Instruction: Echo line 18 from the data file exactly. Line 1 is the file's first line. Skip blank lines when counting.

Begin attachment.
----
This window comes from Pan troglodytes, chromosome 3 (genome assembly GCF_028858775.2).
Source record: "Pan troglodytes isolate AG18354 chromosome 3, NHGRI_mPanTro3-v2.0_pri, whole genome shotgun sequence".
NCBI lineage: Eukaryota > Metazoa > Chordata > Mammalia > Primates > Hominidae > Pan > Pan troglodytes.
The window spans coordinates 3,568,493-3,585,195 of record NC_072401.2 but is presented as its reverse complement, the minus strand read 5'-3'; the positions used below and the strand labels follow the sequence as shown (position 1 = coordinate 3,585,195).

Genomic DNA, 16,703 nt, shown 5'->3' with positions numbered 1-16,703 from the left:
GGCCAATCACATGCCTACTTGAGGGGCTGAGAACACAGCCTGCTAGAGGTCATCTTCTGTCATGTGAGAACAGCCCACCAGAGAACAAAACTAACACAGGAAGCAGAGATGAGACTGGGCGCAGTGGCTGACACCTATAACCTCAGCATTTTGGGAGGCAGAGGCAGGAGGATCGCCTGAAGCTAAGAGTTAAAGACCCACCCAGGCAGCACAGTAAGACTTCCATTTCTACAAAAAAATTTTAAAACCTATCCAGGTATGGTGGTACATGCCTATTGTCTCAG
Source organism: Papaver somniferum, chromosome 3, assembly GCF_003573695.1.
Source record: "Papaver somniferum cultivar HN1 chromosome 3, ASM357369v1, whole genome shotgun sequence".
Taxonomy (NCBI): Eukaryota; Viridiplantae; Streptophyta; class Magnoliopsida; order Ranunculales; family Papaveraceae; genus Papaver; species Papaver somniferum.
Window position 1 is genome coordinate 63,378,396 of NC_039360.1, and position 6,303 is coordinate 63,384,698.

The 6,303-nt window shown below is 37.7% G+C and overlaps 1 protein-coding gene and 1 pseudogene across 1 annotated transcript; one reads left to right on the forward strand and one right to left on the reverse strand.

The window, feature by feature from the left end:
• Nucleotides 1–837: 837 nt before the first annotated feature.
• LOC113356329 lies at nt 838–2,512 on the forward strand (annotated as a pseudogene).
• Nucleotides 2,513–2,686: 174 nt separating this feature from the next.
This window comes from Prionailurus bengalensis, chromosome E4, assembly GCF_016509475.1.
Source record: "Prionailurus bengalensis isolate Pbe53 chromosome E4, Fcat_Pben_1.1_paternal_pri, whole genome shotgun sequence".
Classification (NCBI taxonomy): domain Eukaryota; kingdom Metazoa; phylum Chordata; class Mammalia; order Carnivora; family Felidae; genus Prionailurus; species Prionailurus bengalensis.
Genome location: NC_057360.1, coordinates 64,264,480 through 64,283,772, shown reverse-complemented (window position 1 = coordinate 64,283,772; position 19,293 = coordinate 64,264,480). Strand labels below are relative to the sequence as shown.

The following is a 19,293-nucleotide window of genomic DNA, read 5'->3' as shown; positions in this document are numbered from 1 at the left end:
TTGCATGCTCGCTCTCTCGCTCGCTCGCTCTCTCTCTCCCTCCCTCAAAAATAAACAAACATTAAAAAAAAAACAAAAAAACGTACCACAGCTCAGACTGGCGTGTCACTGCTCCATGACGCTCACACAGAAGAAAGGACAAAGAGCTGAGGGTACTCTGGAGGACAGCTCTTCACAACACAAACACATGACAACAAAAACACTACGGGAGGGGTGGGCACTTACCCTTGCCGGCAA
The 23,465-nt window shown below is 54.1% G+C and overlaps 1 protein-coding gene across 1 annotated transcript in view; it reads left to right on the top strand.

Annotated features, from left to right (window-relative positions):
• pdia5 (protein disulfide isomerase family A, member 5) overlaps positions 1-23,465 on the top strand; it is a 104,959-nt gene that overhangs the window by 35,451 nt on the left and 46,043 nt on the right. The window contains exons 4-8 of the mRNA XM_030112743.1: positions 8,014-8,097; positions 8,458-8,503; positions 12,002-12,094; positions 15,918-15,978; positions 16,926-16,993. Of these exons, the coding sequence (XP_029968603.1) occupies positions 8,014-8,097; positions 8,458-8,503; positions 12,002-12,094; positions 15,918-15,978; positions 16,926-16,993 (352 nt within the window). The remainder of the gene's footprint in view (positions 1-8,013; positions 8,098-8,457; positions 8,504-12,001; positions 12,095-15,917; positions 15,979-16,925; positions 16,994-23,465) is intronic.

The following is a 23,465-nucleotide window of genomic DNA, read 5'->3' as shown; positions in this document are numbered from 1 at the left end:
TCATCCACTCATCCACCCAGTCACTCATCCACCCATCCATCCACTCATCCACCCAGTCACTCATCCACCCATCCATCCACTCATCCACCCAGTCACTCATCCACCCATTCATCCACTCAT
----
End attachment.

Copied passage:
Classification (NCBI taxonomy): domain Eukaryota; kingdom Metazoa; phylum Chordata; class Mammalia; order Carnivora; family Felidae; genus Prionailurus; species Prionailurus bengalensis.